I was not content [that the Cabinet] did not have access safely to secure mobile technology”
Security officials have begun to deliver custom-built secure mobile phones and desktops to senior government figures under the much-delayed project Foxhound.
The Cabinet Office-led project was dubbed a “very significant cybersecurity delivery breakthrough” by the National Cyber Security Centre (NCSC)’s CEO Ciaran Martin in oral evidence to the Public Accounts Select committee this month.
He was among the civil servants facing a grilling from MPs over cybersecurity project delivery, following a row over the opacity of the government’s National Cyber Security Programme and questions over its performance management.
What is Project Foxhound?
Foxhound was put forward as an example of a recent cybersecurity success.
It involves highly secure, encrypted handsets for members of the Cabinet, amid an ongoing push to modernise government security.
Originally designed to replace 15 separate confidential networks and other classified systems, the project was described as three years late and “not on track to deliver the £308 million of anticipated benefits over 10 years” by the National Audit Office in 2016.
The government has faced pressure to itemise how it is spending £1.9 billion under the programme, with the Joint Committee for the National Security Strategy saying “such lack of transparency about such large sums of public money is of serious concern”.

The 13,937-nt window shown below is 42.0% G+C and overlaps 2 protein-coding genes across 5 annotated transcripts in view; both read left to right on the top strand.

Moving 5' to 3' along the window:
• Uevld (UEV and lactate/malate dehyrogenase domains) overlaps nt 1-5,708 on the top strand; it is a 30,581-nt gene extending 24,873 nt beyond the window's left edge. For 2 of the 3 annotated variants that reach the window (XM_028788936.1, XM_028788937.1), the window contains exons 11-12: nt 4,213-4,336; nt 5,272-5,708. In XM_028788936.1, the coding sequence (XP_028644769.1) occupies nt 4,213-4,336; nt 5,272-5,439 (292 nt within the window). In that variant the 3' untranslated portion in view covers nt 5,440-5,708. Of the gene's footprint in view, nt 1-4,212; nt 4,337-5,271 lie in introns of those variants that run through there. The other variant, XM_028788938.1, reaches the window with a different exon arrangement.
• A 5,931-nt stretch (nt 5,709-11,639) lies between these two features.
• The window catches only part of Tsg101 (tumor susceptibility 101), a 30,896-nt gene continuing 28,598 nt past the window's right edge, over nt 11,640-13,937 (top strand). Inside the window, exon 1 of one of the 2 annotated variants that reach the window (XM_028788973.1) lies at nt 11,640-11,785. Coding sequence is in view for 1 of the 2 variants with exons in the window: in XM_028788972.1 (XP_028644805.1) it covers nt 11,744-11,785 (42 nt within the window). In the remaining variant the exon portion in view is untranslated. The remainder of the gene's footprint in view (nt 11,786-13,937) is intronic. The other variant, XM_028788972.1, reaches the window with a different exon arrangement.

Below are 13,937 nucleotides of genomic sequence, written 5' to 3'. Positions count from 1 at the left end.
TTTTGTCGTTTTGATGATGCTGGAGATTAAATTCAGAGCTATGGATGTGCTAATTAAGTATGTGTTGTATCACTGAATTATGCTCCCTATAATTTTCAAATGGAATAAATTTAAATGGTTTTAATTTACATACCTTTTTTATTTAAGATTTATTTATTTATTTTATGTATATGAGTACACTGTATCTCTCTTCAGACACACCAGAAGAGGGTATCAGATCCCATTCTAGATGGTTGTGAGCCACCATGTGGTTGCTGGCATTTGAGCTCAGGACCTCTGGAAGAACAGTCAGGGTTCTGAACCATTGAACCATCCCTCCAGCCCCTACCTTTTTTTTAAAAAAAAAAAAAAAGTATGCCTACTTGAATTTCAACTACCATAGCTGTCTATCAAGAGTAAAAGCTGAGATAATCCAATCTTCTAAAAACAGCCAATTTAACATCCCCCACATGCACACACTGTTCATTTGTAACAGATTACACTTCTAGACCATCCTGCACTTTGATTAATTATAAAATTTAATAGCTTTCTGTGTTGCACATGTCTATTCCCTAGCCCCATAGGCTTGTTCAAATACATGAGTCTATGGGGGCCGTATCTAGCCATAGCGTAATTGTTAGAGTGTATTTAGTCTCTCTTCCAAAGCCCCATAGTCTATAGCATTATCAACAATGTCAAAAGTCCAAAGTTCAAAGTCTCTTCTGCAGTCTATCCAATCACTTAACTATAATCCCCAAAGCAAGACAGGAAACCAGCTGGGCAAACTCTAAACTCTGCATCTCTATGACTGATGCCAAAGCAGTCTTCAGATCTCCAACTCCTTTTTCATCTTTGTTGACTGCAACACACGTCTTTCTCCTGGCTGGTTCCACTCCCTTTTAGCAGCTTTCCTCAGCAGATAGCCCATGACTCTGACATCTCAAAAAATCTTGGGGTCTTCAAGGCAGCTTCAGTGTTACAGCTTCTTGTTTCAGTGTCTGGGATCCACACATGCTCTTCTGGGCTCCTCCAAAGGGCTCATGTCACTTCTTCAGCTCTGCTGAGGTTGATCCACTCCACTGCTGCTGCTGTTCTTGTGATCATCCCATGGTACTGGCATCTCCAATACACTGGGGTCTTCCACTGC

A recent National Audit Office (NAO) report suggests upwards of £100 million has been allocated to the Foxhound project, with hardware now being delivered. The Cabinet Office, which the NCSC describes as leading the project, referred detailed questions about the project to the NCSC, which did not respond to a request for comment.
Although the NAO report does not provide a precise breakdown of spending, it highlights £35 million to “part-fund the Department’s programme to develop a secure, cross‑government IT network called Foxhound” and notes a further £69 million dedicated to funding Foxhound and the troubled Verify programme.
Martin told the PAC committee: “Foxhound, at the moment, for those who do not know it, is essentially about secret desktops and mobiles for senior policy makers and Ministers. As the Government’s chief cyber-security adviser, I was not content with the situation where members of the Cabinet, such as the Cabinet Secretary and so forth, did not have access safely to secure mobile technology that allowed them to talk in secret.”
He added: “Thanks to this programme, which is Cabinet Office-led and supported by our cryptographic experts, we are now getting there and rolling out the handsets. That is a very significant cyber-security delivery breakthrough for the Government.”
It is unclear the extent to which the NCSC/GCHQ and its industry partners have helped deliver their own hardware, or heavily customised off-the-shelf phones for stronger encryption. The project comes after a gaff by Defence Secretary Gavin Williams in which he left is iPhone’s advisor Siri on in Parliament that raised security questions.